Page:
Charles

Hello Sir,

Please help me figure it out how to use this program for the following problem:

I study Corrosion Science, and as a field of interest, Microbial Corrosion. In my study, I focused on three factors affecting corrosion of metals: Salinity,Velocity and presence of specific micro-organism in the medium. As it seems, growth of micro-organism is also dependent of salinity and velocity, so in order to calculate the synergistic effect of these three factors on corrosion, i need to design a proper form of MANOVA matrix, which includes the effect of two independent variables “salinity and velocity”on the dependent variable”growth of bacteria”, and at the same time, calculate the effect of these three variables on corrosion rate.

In the study I used two levels for each variable : low level and high level…. so I assume, the size of samples would be n=2 ?

Thank you for your help.

Mary,

Clearly your sample size should be a lot more than 2. Perhaps you mean k = 2.

Charles

yes k=2, but the first problem stands…

Mary,

I didn’t see a statement of another problem. Based on the info that you provided, it looks like you can use MANOVA as described in Example 1 of the referenced webpage. The data will have two columns since you have only two dependent variables. Since you only have two dependent variables, you can also use Hotelling’s T-square Test. There are Real Statistics data analysis tools for both tests.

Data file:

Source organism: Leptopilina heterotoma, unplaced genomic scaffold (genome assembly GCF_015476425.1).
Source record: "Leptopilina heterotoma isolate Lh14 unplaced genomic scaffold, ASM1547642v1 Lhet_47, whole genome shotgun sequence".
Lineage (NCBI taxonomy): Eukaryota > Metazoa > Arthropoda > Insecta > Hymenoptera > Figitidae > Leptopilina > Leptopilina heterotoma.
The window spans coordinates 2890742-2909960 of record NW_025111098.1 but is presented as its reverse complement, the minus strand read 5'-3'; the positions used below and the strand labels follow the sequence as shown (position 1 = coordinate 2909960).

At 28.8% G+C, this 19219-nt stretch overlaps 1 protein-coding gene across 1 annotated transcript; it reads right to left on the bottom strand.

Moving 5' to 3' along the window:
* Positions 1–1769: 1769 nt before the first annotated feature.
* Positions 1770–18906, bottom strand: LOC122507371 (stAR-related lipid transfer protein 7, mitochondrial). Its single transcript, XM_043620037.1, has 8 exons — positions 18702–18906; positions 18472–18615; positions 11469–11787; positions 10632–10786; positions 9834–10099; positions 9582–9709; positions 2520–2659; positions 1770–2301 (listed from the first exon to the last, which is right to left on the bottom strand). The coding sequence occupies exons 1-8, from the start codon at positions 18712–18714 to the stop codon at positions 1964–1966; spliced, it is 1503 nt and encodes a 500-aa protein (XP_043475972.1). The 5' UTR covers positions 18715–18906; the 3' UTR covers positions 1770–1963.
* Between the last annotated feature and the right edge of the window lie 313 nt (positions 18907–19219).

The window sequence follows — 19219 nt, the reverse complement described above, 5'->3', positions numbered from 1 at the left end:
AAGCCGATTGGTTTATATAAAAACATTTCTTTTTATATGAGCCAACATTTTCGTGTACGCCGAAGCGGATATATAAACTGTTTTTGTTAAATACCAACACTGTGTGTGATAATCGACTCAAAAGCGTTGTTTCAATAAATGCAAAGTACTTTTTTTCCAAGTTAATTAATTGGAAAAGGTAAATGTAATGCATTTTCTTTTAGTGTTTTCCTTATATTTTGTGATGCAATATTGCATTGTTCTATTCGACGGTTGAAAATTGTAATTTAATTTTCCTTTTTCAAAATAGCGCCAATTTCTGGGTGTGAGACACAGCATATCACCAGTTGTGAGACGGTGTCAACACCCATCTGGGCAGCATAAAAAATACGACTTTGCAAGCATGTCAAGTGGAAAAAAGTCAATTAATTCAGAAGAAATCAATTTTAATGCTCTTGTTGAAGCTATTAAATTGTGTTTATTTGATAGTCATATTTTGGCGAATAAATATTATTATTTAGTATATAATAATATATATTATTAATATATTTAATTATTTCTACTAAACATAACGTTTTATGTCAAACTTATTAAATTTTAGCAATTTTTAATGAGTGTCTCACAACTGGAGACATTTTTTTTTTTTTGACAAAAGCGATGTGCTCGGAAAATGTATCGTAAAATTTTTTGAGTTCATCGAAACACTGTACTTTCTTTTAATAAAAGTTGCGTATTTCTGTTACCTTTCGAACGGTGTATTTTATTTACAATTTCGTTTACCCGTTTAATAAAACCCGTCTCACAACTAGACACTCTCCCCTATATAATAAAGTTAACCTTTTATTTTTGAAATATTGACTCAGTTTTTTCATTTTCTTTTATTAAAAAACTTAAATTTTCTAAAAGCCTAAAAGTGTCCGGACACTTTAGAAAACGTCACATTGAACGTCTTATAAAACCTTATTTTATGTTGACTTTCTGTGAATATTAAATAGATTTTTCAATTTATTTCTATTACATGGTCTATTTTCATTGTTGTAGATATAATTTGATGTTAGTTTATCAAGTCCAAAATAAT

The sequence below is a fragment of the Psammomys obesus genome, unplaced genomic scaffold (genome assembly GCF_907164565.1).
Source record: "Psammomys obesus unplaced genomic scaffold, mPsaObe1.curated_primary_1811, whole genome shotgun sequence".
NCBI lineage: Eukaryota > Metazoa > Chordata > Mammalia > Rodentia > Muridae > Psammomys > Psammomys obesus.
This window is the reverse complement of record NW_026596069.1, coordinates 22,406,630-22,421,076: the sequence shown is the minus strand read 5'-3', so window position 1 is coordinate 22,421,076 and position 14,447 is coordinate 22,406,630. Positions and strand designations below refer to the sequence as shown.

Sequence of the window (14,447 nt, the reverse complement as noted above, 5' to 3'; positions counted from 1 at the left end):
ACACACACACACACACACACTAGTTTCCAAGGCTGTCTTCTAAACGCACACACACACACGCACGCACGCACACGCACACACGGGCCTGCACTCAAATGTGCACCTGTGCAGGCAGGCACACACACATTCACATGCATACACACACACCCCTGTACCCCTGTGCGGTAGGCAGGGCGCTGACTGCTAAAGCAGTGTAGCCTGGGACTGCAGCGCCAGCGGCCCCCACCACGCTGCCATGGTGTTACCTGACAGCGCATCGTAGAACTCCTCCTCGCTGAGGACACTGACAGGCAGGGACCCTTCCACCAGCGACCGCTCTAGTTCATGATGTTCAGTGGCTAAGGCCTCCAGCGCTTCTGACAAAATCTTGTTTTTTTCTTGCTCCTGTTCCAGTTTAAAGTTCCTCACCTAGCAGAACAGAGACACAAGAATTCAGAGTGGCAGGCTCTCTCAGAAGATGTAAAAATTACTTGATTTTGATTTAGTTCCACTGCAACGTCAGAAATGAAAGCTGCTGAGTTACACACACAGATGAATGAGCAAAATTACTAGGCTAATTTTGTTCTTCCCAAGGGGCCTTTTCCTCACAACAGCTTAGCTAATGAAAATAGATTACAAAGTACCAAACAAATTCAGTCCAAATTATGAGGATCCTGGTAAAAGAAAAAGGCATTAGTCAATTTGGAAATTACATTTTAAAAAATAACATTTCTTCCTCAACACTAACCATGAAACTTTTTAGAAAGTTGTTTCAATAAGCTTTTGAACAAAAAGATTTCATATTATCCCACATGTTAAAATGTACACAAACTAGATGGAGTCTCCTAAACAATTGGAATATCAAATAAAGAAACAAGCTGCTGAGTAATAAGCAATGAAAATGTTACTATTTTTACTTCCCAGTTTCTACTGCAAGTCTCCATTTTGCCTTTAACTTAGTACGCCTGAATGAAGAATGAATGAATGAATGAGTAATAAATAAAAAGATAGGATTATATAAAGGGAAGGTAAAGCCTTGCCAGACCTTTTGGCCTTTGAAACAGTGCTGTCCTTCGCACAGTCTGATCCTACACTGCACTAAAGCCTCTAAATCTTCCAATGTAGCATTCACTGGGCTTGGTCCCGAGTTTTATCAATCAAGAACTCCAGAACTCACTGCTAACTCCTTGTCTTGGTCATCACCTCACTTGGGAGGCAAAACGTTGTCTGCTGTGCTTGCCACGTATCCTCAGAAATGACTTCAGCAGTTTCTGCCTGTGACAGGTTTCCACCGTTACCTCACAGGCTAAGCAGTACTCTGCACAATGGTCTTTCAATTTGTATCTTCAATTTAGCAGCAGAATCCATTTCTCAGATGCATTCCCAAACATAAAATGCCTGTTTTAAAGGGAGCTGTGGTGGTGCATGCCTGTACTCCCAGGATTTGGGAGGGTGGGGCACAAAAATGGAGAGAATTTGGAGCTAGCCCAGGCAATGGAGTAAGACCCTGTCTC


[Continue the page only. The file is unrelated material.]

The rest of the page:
Charles

Hi. I would like to ask a question.

What is the equation/formula that I can use under MANOVA to find differences between dependent variables and three (3) independent variables?

I cant seem to find the answer, yet.

There are multiple ways for me to interpret your question. Can you give me a concrete example of what you are looking for based on Example 1 of the referenced webpage?

Charles

If the MANOVA analysis shows that the null hypothesis can be rejected, how do we know exactly WHICH groups are different (For example, maybe clay, loam, and sandy are similar, but salty is very different from the others)? Would we perform pairwise Hotelling’s on each of our groups?

Follow up tests are described on the following two webpages:

Follow up using ANOVA

Follow up using Contrasts

Charles

Thanks a lot sir, it was so helpful 🙂

hi. I just wanna ask if i can use MANOVA if i have 5 experimantal groups and is observed in 5 different hours.